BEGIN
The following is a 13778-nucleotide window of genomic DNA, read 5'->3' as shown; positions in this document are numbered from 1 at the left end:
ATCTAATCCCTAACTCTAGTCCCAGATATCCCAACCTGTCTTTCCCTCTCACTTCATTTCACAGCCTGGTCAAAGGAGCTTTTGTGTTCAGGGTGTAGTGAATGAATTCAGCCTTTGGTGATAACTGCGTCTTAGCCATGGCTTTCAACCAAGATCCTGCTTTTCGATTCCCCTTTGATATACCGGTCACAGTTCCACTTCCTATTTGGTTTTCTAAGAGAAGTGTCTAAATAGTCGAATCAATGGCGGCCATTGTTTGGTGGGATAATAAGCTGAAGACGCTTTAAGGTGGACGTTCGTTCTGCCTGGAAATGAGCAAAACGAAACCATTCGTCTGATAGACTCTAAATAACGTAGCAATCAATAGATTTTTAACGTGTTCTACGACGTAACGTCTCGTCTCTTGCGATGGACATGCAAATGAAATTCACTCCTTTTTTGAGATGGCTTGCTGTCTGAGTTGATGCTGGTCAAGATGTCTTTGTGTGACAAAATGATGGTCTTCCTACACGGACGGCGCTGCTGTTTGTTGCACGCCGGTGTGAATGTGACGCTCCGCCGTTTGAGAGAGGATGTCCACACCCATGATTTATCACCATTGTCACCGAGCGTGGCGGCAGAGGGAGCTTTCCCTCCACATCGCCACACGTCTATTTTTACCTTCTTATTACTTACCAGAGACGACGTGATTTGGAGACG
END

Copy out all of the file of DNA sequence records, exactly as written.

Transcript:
The following is a 13778-nucleotide window of genomic DNA, read 5'->3' as shown; positions in this document are numbered from 1 at the left end:
ATCTAATCCCTAACTCTAGTCCCAGATATCCCAACCTGTCTTTCCCTCTCACTTCATTTCACAGCCTGGTCAAAGGAGCTTTTGTGTTCAGGGTGTAGTGAATGAATTCAGCCTTTGGTGATAACTGCGTCTTAGCCATGGCTTTCAACCAAGATCCTGCTTTTCGATTCCCCTTTGATATACCGGTCACAGTTCCACTTCCTATTTGGTTTTCTAAGAGAAGTGTCTAAATAGTCGAATCAATGGCGGCCATTGTTTGGTGGGATAATAAGCTGAAGACGCTTTAAGGTGGACGTTCGTTCTGCCTGGAAATGAGCAAAACGAAACCATTCGTCTGATAGACTCTAAATAACGTAGCAATCAATAGATTTTTAACGTGTTCTACGACGTAACGTCTCGTCTCTTGCGATGGACATGCAAATGAAATTCACTCCTTTTTTGAGATGGCTTGCTGTCTGAGTTGATGCTGGTCAAGATGTCTTTGTGTGACAAAATGATGGTCTTCCTACACGGACGGCGCTGCTGTTTGTTGCACGCCGGTGTGAATGTGACGCTCCGCCGTTTGAGAGAGGATGTCCACACCCATGATTTATCACCATTGTCACCGAGCGTGGCGGCAGAGGGAGCTTTCCCTCCACATCGCCACACGTCTATTTTTACCTTCTTATTACTTACCAGAGACGACGTGATTTGGAGACG